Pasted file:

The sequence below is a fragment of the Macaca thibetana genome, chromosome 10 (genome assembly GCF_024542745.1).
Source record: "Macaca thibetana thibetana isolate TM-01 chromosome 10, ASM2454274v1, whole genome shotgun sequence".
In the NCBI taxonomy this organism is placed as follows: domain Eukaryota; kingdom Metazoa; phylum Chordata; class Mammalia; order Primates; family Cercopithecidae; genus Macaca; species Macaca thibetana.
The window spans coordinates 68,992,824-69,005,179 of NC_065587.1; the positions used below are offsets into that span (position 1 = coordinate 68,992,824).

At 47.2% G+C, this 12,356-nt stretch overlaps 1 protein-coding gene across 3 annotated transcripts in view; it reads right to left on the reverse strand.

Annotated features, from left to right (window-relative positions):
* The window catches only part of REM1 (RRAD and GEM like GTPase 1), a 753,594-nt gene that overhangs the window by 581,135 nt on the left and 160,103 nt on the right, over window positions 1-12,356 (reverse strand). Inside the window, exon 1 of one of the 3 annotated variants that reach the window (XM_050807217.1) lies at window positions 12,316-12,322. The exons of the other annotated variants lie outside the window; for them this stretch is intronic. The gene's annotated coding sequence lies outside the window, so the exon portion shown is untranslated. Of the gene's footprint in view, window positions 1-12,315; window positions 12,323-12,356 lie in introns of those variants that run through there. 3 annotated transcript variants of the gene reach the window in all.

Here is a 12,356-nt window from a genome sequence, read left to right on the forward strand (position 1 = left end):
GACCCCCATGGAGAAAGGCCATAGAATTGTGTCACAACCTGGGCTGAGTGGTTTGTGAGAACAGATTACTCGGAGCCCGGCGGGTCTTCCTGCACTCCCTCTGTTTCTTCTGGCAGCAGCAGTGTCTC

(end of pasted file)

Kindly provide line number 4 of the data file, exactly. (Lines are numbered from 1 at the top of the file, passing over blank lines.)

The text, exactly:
The window spans coordinates 68,992,824-69,005,179 of NC_065587.1; the positions used below are offsets into that span (position 1 = coordinate 68,992,824).